lundi 5 septembre 2011

A Copper Pot

A while back I bought an old hand hammered copper pot.  It was very dirty and, because of that, I managed to get it a good price.  It's been sitting in my fireplace holding dried herbs and waiting for a  scrub.

An old pot on a very modern stove top
Last week I put some serious sweat equity into my copper pot.  There was a horrible smelling layer of burnt crust, which I sanded away.  After the sanding started to take up a bit too much of the copper I asked a friend how best to continue.  She told me to clean the pot using a solution of vinegar and salt. 
1/2 cup salt or more
1/3 cup vinegar
and a little water if you want to use less vinegar

Do your cleaning in a well ventilated area and wear gloves. My hands turned blue and the house smelled like a penny jar. 
The chemical reaction does a lot of the cleaning.  I left my pot to sit over night.  You can prop the pot at different angles in order to avoid using too much vinegar.  I would recommend using large salt as it helps with the scrubbing.  I couldn't get all of the black spots out, but I figured that if I couldn't scrub it off, it probably wasn't going to leave marks on my wool.

A sunflower from my garden
When I'd finished scrubbing I was so eager to use my new (old) pot that I ran out to the garden to find some dye stuffs.  I cut down a few small sunflower heads and chopped them up.  They were old and had lost most of their petals, but the bath did contain a few petals and a couple of leaves.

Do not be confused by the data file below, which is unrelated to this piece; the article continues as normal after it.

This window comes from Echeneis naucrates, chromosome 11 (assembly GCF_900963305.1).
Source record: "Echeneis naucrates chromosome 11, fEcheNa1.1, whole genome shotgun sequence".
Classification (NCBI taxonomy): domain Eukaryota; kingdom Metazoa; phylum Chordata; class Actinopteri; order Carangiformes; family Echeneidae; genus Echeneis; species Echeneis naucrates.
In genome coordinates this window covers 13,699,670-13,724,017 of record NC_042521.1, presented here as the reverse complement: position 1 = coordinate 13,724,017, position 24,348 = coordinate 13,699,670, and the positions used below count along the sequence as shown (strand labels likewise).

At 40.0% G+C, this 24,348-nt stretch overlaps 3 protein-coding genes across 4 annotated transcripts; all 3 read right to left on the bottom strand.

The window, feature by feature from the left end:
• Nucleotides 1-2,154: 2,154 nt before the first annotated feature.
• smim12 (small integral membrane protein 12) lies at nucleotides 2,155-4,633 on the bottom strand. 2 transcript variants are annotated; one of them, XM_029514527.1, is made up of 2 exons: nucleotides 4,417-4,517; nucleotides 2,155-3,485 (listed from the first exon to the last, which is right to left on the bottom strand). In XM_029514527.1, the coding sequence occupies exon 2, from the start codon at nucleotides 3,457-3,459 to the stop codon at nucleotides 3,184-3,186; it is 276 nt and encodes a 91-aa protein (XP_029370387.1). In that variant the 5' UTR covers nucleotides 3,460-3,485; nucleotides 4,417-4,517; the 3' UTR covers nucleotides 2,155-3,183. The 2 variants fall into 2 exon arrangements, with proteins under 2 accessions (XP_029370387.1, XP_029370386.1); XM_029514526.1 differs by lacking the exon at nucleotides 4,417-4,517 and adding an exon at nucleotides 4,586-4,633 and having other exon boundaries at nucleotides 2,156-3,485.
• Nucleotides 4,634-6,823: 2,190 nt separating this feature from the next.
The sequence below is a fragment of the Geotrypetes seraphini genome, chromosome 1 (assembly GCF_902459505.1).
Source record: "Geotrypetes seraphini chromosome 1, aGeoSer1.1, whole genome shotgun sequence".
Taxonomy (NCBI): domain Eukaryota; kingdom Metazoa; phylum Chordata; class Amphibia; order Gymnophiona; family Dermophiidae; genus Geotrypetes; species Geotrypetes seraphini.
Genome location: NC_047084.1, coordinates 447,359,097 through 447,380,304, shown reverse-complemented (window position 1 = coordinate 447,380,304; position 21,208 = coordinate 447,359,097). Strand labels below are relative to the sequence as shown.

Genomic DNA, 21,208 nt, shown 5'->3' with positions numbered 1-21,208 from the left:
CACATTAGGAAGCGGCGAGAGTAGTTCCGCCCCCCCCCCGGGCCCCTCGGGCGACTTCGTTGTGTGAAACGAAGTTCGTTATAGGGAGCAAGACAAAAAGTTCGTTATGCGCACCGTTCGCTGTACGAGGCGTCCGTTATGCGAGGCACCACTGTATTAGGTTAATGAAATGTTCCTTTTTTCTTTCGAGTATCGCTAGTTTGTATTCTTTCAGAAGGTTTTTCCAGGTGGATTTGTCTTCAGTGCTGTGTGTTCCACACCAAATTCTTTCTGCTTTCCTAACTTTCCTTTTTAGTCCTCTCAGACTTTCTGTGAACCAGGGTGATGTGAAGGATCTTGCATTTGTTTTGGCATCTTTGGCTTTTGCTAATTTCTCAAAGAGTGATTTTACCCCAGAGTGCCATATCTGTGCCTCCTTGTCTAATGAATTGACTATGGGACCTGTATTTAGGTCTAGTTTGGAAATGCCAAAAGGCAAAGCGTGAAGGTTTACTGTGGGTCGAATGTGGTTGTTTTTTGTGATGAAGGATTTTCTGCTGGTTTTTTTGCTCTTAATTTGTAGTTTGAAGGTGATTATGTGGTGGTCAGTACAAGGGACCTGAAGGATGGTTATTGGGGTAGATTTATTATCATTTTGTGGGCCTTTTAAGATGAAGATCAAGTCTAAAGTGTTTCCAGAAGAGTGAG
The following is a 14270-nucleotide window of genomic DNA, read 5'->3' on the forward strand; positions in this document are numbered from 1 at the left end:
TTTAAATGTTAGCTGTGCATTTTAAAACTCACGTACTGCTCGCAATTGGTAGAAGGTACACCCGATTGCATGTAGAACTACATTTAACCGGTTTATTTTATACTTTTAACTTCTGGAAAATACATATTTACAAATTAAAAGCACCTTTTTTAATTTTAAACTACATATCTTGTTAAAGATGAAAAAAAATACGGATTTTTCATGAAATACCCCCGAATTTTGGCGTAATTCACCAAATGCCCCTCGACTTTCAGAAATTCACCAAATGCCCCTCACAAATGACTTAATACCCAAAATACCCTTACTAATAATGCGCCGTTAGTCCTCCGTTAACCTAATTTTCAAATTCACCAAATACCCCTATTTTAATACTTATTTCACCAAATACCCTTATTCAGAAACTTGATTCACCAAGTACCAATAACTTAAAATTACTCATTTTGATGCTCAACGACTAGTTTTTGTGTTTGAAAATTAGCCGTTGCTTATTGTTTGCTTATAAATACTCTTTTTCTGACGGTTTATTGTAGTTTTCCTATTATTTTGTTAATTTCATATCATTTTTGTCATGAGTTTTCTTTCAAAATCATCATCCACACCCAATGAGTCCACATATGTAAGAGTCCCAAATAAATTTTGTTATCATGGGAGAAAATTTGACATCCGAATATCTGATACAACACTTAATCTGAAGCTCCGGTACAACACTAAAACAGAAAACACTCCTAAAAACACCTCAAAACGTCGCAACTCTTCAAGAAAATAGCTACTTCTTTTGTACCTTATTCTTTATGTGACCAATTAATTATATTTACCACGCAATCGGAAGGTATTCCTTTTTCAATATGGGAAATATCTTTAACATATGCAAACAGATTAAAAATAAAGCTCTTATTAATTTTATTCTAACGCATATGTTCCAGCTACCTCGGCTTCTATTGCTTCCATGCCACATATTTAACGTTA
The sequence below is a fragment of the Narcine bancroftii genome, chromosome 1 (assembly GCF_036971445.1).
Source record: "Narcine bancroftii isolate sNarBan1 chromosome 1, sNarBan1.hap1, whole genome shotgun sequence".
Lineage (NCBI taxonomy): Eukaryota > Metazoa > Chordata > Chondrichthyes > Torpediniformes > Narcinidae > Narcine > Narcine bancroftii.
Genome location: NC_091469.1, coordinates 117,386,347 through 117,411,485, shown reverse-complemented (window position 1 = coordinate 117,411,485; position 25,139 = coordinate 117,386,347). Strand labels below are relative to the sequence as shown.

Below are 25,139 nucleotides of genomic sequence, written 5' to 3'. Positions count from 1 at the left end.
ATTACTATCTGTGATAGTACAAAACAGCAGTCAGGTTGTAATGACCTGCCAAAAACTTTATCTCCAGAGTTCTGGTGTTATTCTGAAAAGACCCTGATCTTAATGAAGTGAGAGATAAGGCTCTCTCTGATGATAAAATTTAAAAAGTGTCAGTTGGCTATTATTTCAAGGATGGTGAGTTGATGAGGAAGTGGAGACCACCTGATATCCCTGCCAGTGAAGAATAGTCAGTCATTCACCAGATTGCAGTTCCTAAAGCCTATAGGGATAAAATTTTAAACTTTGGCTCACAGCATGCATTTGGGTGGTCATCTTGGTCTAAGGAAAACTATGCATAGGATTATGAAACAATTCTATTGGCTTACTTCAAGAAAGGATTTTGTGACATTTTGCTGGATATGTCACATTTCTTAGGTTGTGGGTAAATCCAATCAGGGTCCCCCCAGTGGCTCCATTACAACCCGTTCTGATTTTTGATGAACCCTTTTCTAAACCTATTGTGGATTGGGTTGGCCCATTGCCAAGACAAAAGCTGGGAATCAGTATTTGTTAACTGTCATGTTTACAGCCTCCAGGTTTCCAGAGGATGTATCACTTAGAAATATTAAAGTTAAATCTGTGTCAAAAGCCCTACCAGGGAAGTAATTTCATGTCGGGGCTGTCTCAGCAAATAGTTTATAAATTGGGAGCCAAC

The sunflower bath
The dye material weighed about 150g. After an hour at a low boil I strained off the dye bath added cold water and poured the whole mixture back into the rinsed out copper pot.  The bath was a striking deep reddish brown.  I added an alum mordanted 100g skein of BFL superwash sock wool to the bath.  I heated this to a low simmer and let it cook for about an hour.  I cut the heat and let the skein sit in the pot overnight. 

The skein before it sat in a bath overnight
Never underestimate the benefits of patience.  I was rewarded with a lovely medium spruce green skein. 

This skein is darker in real life.
It's hard to photograph greens, and these pictures don't do the color justice.   I'm very pleased with the color.  Using a copper pot will open up a whole new world of natural greens.

3 commentaires:

  1. OK, I have to find a copper pot (fat chance!). That is a great green colour. I know what you mean about the difficulty of photographing green, so I'm adding to it. But even just in the photo it's really pretty :)

  2. Copper pots are easy to find in France, but the shipping would be very expensive. Thanks!

  3. What a beautiful green! And I really love your pot! I think it´s always difficult to get good pictures of your yarn, that shows the real beauty of the colours!